By AAA of Western and Central New York
Halloween is expected to be very popular this year, with consumer spending reaching an all-time high of $10.6 billion, according to the National Retail Federation. With so much excitement around the holiday, it’s important to take steps to avoid tricks and enjoy treats this weekend.
As children take to the streets on Halloween to trick-or-treat, their risk of being injured by motorists increases greatly. In fact, the National Highway Traffic Safety Administration reports that Halloween is consistently one of the top three days for pedestrian injuries and fatalities, and the Centers for Disease Control and Prevention estimates that children are four times more likely to be struck by a motor vehicle on Halloween than any other day of the year. Because excited trick-or-treaters often forget about safety, motorists and parents must be even more alert.
Here are AAA’s top tips for a safe Halloween:
√ Slow down in residential neighborhoods and obey all traffic signs and signals. Drive at least 5 mph below the posted speed limit to give yourself extra time to react to children who may dart into the street.
√ Watch for children walking on roadways, medians and curbs. In dark costumes, they’ll be harder to see at night.
√ Look for children crossing the street. They may not be paying attention to traffic, and cross the street mid-block or between parked cars.
√ Carefully enter and exit driveways and alleys.
√ Turn on your headlights to make yourself more visible – even in the daylight.
√ Broaden your scanning by looking for children left and right, into yards and front porches.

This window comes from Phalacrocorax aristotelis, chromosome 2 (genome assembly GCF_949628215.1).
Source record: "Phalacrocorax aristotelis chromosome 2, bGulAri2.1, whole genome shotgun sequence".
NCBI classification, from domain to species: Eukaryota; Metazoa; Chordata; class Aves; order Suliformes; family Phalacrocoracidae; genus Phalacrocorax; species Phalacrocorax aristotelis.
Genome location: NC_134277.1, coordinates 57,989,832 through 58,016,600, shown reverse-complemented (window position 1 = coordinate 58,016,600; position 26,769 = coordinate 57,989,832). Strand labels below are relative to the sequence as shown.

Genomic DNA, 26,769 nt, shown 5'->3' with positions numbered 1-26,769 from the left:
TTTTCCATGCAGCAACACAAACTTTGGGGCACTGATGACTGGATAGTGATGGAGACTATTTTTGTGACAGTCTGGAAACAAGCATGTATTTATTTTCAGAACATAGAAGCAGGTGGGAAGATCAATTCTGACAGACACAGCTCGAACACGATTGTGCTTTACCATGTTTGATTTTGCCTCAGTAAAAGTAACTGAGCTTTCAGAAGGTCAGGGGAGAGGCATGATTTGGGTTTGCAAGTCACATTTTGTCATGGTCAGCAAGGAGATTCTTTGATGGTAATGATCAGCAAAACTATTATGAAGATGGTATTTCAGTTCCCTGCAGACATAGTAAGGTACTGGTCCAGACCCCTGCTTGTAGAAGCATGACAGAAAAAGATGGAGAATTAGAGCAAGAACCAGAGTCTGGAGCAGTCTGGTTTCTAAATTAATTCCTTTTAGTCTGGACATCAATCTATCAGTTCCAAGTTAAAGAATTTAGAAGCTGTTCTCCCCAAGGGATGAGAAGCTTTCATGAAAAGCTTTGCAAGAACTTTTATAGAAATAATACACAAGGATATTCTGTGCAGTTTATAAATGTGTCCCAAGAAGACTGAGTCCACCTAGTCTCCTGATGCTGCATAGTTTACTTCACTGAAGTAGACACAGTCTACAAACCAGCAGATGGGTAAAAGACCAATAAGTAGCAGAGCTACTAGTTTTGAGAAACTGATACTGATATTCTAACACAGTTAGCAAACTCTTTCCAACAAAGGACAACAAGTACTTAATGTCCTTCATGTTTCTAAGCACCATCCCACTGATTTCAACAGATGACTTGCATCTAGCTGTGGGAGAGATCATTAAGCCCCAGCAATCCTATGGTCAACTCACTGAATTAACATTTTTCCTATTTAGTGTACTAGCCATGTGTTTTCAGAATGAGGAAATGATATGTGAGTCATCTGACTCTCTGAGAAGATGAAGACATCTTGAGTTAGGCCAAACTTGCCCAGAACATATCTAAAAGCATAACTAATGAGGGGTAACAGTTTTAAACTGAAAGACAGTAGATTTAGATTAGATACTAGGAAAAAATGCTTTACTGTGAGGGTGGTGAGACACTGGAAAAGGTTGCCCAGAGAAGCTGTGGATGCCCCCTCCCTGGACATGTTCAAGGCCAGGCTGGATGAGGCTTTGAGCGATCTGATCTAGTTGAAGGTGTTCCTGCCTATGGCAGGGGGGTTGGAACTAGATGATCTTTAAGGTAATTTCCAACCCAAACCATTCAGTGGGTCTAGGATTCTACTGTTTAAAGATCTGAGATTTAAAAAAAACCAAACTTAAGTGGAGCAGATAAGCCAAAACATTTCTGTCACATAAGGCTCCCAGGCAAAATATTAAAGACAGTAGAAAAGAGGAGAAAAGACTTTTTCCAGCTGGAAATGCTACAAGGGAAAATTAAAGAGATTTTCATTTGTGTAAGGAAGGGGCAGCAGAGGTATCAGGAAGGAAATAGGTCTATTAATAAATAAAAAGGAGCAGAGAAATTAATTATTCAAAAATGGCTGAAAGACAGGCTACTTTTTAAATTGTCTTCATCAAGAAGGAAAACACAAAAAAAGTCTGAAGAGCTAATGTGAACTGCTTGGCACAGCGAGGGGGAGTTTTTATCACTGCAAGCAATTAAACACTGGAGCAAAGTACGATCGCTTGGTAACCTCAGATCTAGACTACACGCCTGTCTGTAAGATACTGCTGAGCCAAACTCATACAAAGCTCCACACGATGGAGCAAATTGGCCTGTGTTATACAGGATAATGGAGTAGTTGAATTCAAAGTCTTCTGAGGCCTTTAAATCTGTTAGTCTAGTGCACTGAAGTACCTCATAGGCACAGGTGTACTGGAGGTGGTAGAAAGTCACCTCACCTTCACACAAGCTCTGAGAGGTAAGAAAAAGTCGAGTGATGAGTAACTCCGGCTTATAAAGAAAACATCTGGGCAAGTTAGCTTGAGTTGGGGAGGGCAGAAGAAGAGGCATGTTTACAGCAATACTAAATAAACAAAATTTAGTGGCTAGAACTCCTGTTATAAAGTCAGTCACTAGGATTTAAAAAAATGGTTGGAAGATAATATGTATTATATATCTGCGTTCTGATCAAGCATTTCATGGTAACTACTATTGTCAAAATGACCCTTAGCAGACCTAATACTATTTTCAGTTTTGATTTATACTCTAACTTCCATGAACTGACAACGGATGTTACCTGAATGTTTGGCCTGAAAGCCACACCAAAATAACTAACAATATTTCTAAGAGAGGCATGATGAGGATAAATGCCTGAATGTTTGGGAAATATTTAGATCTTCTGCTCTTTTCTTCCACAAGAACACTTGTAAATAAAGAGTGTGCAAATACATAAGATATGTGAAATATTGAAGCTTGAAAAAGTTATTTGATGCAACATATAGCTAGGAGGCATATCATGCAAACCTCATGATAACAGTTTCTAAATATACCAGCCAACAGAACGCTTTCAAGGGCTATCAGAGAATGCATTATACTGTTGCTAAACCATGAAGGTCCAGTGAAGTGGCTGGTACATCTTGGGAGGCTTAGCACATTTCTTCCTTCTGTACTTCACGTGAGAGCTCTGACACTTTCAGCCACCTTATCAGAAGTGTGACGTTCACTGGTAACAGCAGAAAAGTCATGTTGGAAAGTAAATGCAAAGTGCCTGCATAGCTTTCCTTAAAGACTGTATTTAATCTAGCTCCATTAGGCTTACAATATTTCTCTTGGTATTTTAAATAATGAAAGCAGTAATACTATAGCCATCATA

√ Never drink and drive – plan ahead with a designated driver or ride sharing.
√ Ensure an adult or older, responsible youth is available to supervise children under age 12.
√ Plan and discuss the route your trick-or-treaters will follow.
√ Instruct children to travel only in familiar areas and along established routes.
√ Teach children to stop only at well-lit houses and to never to enter a stranger’s home or garage.
√ Establish a time for children to return home.
√ Tell children not to eat any treats until they get home.
√ Review trick-or-treating safety precautions, including pedestrian and traffic safety rules.
√ Make sure Halloween costumes are flame-retardant and visible with reflective material.
√ Be bright at night – wear reflective tape on costumes and treat buckets to improve visibility to motorists and others.
√ Wear disguises that don’t obstruct vision, and avoid facemasks. Instead, use nontoxic face paint. Also, watch the length of billowy costumes to help avoid tripping.
√ Ensure any props are flexible and blunt-tipped to avoid injury from tripping or horseplay.
√ Carry a flashlight containing fresh batteries, and place it face down in the treat bucket to free up one hand. Never shine it into the eyes of oncoming drivers.
√ Stay on sidewalks and avoid walking in streets if possible.
√ If there are no sidewalks, walk on the left side of the road, facing traffic.
√ Look both ways and listen for traffic before crossing the street.
√ Cross streets only at the corner, and never cross between parked vehicles or mid-block.
√ Trick-or-treat in a group if someone older cannot go with you.
√ Tell your parents where you are going.
√ Generous lighting outside of your home keeps vandals away, while providing safe passage to party guests and trick-or-treaters.
√ Keep walkways and stairs clear of debris, and make sure they’re well-lit.
√ Serve nonalcoholic beverages and food along with your preferred potion.
√ Stop serving alcohol at least one hour before the party ends.
√ To avoid having your car egged or even stolen, park it in a secure garage or a safe, well-lit area.
√ Double check that car doors are locked and windows are up.
As upstate New York’s largest member services organization, AAA Western and Central New York provides more than 887,000 members with travel, insurance, financial and automotive-related services. Since its founding in 1900, AAA has been a leading advocate for the safety and security of all travelers. Visit AAA at www.AAA.com.